A report by two experts, recruited by Council of Europe (CoE) Human Rights Commissioner, highlights “serious shortcomings” in the process of clarifying the fate of persons, missing since the August, 2008 war, said Commissioner Thomas Hammarberg, who released the report on September 29.
Two experts - an officer from the Australian Federal Police and another from the French National Police, both with experience of investigating serious crimes and crimes of war – were sent to Georgia by the Commissioner in March to monitor how the cases of missing persons were investigated in Tbilisi and Tskhinvali.
The report details several cases, including the one of three ethnic Ossetians, who disappeared in October, 2008; a separate case of one ethnic Ossetian, who was captured by the Georgian side during the hostilities in August and also the cases of two Georgian soldiers, who were captured by the South Ossetian side, subjected to ill-treatment and whose mortal remains later returned to the Georgian side.
Case of Three Ossetians
The case of three young ethnic Ossetians - Alan Khachirov, Alan Khugaev and Soltan Pliev, with one of them, Khachirov, a minor who had not reach the age of 16 at the time of disappearance on October 13, 2008 – was one of the key issues raised by Tskhinvali. The latter has been conditioning its participation in regular incident prevention meetings with the Georgian side to address security concerns on the ground to the resolution of this case.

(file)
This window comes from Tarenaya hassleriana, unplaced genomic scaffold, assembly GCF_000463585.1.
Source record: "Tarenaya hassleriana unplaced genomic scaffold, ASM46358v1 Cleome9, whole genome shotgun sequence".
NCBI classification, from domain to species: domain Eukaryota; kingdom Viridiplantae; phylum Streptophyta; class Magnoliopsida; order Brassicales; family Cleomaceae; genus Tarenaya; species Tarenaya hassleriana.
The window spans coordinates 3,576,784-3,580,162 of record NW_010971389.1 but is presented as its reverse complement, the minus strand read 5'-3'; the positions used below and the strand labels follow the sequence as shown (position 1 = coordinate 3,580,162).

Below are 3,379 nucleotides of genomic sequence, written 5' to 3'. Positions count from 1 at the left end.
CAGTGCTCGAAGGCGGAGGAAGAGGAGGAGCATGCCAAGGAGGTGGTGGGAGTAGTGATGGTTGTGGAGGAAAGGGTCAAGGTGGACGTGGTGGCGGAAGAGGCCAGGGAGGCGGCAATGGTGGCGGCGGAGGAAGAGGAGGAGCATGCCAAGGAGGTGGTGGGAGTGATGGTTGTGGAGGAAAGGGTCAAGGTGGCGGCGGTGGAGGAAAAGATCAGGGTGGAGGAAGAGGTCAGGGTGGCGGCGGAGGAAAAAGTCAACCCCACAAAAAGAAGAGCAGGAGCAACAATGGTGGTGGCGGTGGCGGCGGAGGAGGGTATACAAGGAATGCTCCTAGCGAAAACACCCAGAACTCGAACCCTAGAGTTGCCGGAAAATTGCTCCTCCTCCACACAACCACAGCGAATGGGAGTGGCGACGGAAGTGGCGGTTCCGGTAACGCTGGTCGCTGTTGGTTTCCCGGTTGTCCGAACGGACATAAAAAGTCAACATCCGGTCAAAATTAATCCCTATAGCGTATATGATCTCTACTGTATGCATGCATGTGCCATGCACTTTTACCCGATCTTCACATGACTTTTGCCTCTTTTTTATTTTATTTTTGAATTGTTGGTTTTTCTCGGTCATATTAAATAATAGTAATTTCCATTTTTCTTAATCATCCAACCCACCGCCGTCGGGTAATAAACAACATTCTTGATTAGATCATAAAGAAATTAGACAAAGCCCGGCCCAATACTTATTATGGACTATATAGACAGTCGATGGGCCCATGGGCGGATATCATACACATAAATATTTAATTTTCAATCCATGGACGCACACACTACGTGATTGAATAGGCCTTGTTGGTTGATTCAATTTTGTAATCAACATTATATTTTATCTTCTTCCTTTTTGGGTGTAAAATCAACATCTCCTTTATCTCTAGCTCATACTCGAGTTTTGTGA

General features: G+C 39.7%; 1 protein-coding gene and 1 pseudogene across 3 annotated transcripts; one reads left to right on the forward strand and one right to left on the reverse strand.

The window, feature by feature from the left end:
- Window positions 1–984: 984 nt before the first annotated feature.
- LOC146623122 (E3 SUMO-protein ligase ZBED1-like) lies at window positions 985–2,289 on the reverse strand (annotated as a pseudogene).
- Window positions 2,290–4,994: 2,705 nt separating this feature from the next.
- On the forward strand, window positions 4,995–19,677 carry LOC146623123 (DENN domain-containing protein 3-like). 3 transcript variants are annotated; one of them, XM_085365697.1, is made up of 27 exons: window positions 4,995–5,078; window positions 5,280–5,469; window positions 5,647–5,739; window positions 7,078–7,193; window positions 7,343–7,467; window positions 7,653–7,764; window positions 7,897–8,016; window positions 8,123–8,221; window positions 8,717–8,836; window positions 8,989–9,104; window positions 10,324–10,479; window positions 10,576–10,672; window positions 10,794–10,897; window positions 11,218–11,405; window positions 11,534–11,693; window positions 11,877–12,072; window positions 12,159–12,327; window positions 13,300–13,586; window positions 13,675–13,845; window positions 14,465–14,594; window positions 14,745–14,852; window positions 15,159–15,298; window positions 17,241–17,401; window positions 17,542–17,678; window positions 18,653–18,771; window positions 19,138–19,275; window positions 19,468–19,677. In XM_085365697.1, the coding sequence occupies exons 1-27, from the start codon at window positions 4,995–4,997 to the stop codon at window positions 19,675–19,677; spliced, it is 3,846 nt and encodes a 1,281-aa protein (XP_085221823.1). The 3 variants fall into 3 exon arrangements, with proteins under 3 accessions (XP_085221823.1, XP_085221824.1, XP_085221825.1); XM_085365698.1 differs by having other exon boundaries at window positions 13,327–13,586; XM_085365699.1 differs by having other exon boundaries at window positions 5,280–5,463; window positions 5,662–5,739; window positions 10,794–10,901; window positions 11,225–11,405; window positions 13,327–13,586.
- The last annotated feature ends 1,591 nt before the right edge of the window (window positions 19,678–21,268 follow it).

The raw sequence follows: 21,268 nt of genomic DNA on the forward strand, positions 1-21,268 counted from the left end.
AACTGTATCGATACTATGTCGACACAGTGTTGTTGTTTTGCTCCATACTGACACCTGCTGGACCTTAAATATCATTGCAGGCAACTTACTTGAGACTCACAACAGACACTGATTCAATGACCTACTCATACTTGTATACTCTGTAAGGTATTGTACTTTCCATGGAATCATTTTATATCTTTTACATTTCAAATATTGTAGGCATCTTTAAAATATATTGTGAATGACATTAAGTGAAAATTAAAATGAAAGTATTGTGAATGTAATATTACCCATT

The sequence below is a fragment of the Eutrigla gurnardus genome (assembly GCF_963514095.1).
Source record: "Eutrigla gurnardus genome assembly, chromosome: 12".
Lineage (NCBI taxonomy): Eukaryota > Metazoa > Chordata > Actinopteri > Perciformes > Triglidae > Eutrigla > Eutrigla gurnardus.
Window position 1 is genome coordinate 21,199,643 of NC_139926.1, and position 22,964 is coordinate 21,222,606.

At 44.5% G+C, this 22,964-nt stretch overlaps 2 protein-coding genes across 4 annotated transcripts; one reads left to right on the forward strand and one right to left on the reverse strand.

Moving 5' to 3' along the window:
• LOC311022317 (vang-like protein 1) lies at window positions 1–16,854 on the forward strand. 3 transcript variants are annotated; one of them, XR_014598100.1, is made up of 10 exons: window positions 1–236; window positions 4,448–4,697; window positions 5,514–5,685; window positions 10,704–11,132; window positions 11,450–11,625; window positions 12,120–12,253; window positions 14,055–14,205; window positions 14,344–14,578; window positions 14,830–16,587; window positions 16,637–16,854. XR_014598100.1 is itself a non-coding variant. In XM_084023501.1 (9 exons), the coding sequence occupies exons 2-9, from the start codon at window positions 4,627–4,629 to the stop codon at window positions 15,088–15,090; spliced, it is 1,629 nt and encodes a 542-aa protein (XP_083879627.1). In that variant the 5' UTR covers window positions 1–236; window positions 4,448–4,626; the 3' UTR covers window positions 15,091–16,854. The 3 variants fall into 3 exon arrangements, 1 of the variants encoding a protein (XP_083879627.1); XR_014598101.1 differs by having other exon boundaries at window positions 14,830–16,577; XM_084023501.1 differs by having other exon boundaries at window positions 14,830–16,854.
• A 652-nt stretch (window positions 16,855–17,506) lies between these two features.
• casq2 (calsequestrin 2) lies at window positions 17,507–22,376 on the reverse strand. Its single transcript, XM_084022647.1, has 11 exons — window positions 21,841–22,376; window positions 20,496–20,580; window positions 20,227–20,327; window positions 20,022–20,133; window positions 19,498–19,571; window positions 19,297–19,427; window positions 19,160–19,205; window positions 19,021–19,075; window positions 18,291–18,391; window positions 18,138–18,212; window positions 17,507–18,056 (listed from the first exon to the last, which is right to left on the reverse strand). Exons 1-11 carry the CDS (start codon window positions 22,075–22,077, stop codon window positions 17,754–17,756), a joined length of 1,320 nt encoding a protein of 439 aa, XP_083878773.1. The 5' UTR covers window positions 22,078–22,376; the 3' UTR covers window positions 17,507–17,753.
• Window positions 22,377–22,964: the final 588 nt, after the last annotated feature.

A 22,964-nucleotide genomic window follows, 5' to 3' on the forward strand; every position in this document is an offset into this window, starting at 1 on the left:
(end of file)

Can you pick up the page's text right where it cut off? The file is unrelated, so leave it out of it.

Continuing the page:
The three young men went missing after coming across the Georgian-controlled territory. In spring, 2009 a video footage was released via internet by unidentified source, apparently shot by a mobile phone, showing these three men being shouted at and harassed by Georgian-speaking men, which prompted Tskhinvali to accuse the Georgian law enforcement agencies of having link to disappearance of the three men. Tbilisi has been strongly denying any involvement.
Information obtained by the two experts, however, indicates that the three men were detained and taken into custody by the Georgian law enforcement officers. The claim, among other things, is based on OSCE’s patrol report (at the time monitors from the organization were still on the ground, patrolling areas adjacent to the breakaway South Ossetia’s administrative border) dated with October 14. Citing information from the Georgian police, the OSCE patrol’s report says that three armed South Ossetian males were taken into custody.
“The time, location and the reference to the three persons match the elements relating to the disappearance of Khachirov, Khugaev and Pliev,” the report by two experts reads.
“What exactly happened to Khachirov, Khugaev and Pliev after they were taken into custody is unclear… Regrettably, the experts have found no convincing information in support of the hypothesis that the three young persons are alive,” it says.
The report criticizes the way how the case was investigated by the Georgian law enforcement agencies, saying “there was little substantive progress toward officially clarifying the fate of the three missing persons.”